Don't manufacture an emergency, to push your employee's sense of urgency.

Speed has become one of the most coveted capabilities for corporations today. You're very familiar with how Uber and Amazon have evolved customer delivery in the product space, but how has technology enabled humans to better serve the human race? Has our obsession with delivery speed caught up to our ability to process change along with the need?

Take the example of finding yourself on the receiving end of an anxiously frantic call from your boss or manager. What's the first thing that comes to mind? Is it finding a solution to the problem, or do you end up playing the role of psychologist to cure the emergency level of anxiety being cast your way? Unless this is your actual role, attempting to mitigate management's inability to maintain emotional control ends up taking a toll. Turnover, lack of productivity, and poor motivation are just a few of the underlying symptoms resulting from a leader's leaky and emotional heart valve.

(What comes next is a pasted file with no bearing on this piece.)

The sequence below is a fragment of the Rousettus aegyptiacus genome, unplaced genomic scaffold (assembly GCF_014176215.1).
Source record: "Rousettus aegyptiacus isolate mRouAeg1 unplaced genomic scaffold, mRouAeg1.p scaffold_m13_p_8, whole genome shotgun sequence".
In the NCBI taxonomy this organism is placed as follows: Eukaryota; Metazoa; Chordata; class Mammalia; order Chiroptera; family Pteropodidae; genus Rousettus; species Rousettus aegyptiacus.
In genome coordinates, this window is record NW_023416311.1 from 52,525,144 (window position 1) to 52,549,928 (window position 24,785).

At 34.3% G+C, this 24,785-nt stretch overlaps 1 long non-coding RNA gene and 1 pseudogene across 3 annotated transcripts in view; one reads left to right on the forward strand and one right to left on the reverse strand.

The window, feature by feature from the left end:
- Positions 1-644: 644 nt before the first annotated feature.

“There are only two ways to influence human behavior: you can manipulate it or you can inspire it." - Simon Sinek

If you're in charge and constantly pushing speed, instead of the reason for the customer

need - your whole mission can backfire as your staff burns out. Employees are too smart and can tell if the squeeze is based on an unrealistic timeline to get something done, vice an actual deliverable that the company has promised to someone.